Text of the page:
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Judicial CP - February 2009

Corpun file 21073

Sunday Standard, Gaborone, 1 February 2009

Chiefs want re-introduction of back lashings

By John Regonamamye

Lotlaamoreng II
Kgosi Lotlaamoreng II

Overwhelmed by trying numerous cases involving decadent youths, Dikgosi Thursday were up in arms and called on the government to revert to the old system where the culprits were whipped on the back instead of on the buttocks.

The chiefs argued that it was an effective remedy to the rampant delinquency currently perpetrated by the youths.

Contributing to the motion raised by Barolong chief, Kgosi Lotlaamoreng II, pleading with the government to re-introduce back lashing instead of the current buttocks-lashing, the Dikgosi attributed the escalating crime amongst the youths to the lenient sentences imposed on them.

"Crime is escalating at a horrifying rate in this country, particularly amongst the youths," said Kgosi Mosadi Seboko of Bamalete. "They insult, steal and assault one another almost on a daily basis after a drinking binge and the cases end at our tables, only for us to mete out a lighter sentence as dictated by law."

She said that the slashing on the buttocks contributes to these hideous incidences and should be replaced by back lashing.

"Not only are we destined to prosecute cases, Batswana needs to be assisted on varies programmes initiated by the government, which include, among others, CEDA and Young Farmers Fund. We are the right persons to assist on such initiatives but we spend too much time prosecuting petty immoral cases committed by the drunken youths."

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She echoed the same sentiments raised by Kgosi Lotlaamoreng which called for proof to be provided by those who are against the reintroduction of back lashing.

In the late 80s, the government prohibited back lashings and, instead, introduced the controversial buttock lashing but most Batswana feel that lenient move helped to worsen crime the country is grappling with.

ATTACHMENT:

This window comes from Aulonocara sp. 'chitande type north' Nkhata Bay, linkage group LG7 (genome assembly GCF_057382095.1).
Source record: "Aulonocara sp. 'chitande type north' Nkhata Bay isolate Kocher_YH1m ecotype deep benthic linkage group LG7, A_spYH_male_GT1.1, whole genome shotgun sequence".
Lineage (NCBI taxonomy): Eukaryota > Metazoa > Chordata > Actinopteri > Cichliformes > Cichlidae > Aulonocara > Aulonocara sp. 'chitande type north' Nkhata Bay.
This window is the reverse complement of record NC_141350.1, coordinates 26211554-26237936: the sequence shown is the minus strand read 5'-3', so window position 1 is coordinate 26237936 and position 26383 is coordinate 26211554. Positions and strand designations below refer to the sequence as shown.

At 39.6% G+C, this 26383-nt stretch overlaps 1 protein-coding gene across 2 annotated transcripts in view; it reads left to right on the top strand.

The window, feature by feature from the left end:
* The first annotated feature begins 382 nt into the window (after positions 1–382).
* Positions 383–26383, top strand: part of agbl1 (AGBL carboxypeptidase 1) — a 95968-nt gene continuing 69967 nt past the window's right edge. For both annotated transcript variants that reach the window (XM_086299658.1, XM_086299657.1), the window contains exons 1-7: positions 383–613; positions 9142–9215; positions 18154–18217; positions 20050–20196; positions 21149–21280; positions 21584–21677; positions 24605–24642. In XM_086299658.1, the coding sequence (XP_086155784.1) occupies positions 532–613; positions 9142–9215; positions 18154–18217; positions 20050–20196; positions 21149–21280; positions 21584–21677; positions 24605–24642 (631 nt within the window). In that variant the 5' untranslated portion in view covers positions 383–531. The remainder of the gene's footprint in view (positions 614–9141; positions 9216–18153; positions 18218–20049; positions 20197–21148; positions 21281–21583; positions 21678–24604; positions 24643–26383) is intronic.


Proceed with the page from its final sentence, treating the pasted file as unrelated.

No sooner would the court carry out a buttock lashing than the same offender re-appear on a similar offence.

To bring home their argument, Dikgosi related instances when the culprits would plead for strokes instead of other sentences - a development they believe suggested strokes on the buttocks are ineffective.

They said that suggestions that back strokes could cause kidney problems are blatant lies designed to conceal the truth.

For his part, Kgosi Seepapitso was baffled by the government’s willingness to impose and carry out capital punishment but refrain from invoking back strokes.

Adds Bakwena chief Kgosi Kgari: "Corporal punishment is ideal for it reduces government expenditure. Prisoners uniforms, ration and the electricity they use come as government expenditure. With corporal punishment all is done instantly and individuals continue with their everyday living."

Presenting his motion earlier, Kgosi Lotlaamoreng argued there was just too much escalating crime as a result of lighter sentences such as buttock lashing. He urged the government to reintroduce back lashings.

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